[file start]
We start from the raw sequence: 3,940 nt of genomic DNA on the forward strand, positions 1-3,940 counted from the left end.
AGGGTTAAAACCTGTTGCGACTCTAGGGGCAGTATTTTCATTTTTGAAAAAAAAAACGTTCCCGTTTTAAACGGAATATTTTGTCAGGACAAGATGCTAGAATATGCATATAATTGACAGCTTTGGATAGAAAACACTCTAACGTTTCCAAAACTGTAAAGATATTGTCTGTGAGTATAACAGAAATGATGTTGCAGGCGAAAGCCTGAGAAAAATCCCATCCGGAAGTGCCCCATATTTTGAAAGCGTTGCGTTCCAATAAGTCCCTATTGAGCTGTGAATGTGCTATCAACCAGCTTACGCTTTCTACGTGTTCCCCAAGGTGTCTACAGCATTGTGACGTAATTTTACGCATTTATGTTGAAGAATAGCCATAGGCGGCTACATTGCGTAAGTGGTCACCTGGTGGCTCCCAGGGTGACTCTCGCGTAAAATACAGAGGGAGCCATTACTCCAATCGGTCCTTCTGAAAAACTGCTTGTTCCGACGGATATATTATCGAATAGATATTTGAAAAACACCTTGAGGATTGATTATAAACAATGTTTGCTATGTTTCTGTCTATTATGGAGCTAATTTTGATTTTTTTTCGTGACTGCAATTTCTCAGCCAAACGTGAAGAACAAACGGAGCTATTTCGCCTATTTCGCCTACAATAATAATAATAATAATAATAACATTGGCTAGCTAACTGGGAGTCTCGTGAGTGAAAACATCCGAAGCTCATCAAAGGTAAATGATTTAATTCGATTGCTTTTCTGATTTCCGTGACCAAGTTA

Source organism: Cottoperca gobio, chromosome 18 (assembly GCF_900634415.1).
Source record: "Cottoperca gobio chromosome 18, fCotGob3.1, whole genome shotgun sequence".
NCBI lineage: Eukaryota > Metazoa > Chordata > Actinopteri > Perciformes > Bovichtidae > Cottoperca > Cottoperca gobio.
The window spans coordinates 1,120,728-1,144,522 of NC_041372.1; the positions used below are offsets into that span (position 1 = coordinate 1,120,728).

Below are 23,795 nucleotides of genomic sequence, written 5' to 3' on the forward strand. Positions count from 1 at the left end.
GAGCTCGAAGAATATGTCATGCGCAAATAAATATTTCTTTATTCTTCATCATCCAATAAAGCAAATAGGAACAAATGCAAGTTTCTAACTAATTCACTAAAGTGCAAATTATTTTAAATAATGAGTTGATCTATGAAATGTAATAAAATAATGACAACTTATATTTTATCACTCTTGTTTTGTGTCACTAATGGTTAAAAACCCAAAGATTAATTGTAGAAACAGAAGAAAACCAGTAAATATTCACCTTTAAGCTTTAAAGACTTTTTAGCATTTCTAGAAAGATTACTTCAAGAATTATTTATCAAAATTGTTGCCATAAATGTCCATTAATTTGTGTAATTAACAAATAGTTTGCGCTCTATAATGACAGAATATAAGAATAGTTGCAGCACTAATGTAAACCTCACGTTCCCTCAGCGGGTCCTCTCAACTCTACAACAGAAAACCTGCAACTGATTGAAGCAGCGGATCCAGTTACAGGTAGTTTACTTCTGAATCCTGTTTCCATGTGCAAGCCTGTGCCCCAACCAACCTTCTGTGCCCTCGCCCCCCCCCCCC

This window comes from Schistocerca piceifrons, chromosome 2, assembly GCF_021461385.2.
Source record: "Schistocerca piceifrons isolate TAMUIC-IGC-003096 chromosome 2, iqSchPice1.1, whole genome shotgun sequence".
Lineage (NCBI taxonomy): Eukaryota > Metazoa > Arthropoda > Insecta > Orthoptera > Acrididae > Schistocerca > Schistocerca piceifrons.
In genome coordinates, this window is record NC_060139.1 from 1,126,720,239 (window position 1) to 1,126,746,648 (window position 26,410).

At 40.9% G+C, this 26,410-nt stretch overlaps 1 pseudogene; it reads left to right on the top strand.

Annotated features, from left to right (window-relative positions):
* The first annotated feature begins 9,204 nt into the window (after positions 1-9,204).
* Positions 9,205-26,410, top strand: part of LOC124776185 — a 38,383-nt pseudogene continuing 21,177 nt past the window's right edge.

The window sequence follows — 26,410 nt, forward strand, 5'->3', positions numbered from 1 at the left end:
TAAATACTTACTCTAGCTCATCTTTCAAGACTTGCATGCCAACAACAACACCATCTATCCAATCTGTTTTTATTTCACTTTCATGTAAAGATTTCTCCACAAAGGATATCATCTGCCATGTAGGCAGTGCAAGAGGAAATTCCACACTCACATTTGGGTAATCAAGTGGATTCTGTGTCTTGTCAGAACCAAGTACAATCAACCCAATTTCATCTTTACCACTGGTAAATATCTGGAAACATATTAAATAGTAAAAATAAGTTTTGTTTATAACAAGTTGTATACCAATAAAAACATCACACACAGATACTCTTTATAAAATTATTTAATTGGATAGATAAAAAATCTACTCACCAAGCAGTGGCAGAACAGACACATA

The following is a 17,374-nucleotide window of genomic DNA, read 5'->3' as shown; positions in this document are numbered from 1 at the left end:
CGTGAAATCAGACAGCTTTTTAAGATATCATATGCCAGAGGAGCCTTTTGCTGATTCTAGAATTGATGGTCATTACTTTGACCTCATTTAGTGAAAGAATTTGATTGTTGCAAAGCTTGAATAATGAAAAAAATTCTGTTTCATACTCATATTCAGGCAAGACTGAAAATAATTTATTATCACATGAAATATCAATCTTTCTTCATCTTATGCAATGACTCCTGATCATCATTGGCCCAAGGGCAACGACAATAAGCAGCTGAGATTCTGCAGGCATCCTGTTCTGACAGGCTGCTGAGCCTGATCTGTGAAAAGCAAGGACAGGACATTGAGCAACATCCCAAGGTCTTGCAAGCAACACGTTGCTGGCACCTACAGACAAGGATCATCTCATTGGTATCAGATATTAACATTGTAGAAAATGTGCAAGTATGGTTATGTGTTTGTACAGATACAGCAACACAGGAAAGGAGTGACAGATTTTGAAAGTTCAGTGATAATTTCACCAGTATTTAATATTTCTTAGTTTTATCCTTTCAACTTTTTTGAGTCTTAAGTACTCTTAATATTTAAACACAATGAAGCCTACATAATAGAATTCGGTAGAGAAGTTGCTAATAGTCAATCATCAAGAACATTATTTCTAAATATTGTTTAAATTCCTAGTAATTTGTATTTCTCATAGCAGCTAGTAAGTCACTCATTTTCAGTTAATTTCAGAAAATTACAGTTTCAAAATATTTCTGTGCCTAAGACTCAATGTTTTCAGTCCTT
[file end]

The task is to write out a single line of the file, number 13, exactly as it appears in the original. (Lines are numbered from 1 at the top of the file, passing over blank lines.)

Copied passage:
At 40.9% G+C, this 26,410-nt stretch overlaps 1 pseudogene; it reads left to right on the top strand.